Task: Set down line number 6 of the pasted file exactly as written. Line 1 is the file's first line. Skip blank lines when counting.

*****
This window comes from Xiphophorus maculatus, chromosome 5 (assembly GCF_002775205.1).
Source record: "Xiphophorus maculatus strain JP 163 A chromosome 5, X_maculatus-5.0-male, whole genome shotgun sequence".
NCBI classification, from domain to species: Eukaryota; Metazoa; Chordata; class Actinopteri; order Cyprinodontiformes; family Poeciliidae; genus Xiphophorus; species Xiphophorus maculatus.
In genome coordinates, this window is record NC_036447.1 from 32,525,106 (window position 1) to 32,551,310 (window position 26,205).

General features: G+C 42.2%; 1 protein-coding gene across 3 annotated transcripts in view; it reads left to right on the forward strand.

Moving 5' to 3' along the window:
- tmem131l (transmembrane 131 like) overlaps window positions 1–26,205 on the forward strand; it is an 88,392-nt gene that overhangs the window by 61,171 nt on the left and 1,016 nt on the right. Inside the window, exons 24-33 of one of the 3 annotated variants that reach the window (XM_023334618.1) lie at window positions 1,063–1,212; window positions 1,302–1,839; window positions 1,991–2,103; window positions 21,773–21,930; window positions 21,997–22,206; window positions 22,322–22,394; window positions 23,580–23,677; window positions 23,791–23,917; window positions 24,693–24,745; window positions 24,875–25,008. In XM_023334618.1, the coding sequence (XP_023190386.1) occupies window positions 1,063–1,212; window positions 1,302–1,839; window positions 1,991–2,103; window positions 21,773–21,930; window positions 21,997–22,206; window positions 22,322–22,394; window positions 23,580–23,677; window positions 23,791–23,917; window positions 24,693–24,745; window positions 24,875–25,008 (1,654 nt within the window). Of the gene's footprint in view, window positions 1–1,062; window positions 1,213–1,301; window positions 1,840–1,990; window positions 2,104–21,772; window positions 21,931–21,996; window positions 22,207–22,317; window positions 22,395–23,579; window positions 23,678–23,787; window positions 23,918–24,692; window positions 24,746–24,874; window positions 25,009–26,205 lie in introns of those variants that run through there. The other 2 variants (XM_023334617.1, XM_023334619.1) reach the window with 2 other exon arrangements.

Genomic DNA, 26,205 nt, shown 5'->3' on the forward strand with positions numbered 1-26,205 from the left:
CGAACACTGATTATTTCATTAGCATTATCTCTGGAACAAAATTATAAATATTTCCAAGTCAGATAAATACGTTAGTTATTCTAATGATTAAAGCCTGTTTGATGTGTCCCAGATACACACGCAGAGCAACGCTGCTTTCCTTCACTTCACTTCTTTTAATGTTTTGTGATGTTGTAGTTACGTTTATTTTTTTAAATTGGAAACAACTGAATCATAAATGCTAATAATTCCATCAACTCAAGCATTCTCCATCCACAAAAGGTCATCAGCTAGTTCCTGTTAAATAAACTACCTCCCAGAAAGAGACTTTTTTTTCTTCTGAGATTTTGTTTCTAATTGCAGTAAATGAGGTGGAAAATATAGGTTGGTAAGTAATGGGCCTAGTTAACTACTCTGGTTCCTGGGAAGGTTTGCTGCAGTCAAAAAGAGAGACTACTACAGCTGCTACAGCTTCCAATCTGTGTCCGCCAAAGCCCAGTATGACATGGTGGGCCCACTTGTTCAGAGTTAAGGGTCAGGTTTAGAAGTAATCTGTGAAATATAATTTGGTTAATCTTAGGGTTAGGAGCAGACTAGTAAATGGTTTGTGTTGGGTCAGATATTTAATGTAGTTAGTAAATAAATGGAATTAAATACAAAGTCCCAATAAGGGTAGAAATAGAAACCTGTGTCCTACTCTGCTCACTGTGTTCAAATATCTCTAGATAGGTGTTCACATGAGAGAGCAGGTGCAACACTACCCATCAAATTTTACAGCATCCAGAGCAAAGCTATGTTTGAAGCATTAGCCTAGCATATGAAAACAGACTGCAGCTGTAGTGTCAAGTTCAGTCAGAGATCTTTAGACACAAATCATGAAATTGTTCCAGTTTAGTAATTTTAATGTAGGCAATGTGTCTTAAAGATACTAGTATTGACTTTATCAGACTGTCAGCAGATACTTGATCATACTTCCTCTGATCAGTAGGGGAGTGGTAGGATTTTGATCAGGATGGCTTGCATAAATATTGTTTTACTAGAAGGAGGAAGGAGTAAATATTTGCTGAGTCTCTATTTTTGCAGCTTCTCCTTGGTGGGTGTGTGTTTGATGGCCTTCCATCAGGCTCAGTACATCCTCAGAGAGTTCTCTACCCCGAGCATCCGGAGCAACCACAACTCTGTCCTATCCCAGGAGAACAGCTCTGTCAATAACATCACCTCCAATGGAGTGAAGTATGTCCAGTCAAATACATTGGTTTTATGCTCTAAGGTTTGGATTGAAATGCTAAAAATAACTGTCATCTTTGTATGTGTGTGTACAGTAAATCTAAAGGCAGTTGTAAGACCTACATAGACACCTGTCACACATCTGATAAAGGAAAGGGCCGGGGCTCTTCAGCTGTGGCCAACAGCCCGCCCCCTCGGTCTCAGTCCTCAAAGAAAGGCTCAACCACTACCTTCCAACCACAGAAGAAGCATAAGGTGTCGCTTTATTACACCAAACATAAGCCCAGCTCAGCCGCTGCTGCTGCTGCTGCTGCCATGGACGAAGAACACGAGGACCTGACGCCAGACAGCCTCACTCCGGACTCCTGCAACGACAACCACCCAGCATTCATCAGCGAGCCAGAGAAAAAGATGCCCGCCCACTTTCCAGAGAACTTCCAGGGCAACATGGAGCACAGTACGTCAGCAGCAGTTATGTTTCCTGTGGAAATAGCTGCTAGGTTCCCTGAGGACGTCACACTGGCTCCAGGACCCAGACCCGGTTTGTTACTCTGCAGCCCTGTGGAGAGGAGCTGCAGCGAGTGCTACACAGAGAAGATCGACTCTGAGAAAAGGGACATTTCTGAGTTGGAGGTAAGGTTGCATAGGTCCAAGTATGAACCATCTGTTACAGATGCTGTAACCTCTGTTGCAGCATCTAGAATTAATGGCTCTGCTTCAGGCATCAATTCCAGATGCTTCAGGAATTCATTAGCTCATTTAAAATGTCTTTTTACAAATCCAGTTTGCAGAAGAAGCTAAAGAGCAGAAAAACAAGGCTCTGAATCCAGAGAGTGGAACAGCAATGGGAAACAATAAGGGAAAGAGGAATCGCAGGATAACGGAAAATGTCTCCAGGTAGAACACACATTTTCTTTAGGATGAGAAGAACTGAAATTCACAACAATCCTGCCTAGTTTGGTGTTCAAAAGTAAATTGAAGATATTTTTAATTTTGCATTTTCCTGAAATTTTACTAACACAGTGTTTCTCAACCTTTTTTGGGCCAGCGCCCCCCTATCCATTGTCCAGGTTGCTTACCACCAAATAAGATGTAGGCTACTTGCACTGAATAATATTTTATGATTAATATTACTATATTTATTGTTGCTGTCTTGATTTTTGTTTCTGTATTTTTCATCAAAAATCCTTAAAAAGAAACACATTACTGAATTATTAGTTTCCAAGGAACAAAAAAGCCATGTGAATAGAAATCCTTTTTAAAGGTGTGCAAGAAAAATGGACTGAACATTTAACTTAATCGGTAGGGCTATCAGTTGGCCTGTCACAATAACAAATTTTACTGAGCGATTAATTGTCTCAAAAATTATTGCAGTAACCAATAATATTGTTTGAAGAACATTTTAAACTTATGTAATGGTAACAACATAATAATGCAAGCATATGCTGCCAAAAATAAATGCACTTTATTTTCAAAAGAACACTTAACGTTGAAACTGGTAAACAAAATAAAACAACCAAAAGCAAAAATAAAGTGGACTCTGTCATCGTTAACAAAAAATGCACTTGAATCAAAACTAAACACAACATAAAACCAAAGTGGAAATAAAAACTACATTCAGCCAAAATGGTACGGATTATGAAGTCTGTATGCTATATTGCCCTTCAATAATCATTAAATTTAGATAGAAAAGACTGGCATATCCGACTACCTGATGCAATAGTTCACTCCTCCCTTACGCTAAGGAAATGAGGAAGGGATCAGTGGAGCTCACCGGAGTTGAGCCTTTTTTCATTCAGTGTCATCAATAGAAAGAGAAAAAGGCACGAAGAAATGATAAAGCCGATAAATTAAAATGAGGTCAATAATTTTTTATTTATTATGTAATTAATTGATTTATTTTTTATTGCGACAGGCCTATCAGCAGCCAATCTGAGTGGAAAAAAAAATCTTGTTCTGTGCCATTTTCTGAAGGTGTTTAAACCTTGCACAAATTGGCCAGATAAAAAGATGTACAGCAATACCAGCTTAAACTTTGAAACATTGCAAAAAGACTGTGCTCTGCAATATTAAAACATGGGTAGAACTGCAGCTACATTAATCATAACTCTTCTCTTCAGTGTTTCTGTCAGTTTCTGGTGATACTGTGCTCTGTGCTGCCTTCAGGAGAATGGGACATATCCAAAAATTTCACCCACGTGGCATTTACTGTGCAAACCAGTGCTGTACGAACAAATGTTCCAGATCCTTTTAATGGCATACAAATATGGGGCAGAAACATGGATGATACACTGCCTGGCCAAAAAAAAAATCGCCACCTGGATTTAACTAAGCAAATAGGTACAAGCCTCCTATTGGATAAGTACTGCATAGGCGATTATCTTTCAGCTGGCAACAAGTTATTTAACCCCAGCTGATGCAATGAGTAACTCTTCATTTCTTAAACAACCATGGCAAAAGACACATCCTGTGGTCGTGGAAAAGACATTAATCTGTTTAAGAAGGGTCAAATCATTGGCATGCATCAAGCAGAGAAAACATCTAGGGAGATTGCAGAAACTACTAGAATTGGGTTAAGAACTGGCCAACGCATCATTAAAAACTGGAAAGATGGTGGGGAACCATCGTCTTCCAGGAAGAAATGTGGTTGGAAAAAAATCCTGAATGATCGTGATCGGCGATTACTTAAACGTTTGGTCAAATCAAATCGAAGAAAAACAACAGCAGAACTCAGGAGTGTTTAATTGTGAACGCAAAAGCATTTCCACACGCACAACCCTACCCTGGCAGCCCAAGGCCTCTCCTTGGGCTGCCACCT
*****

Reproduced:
Moving 5' to 3' along the window: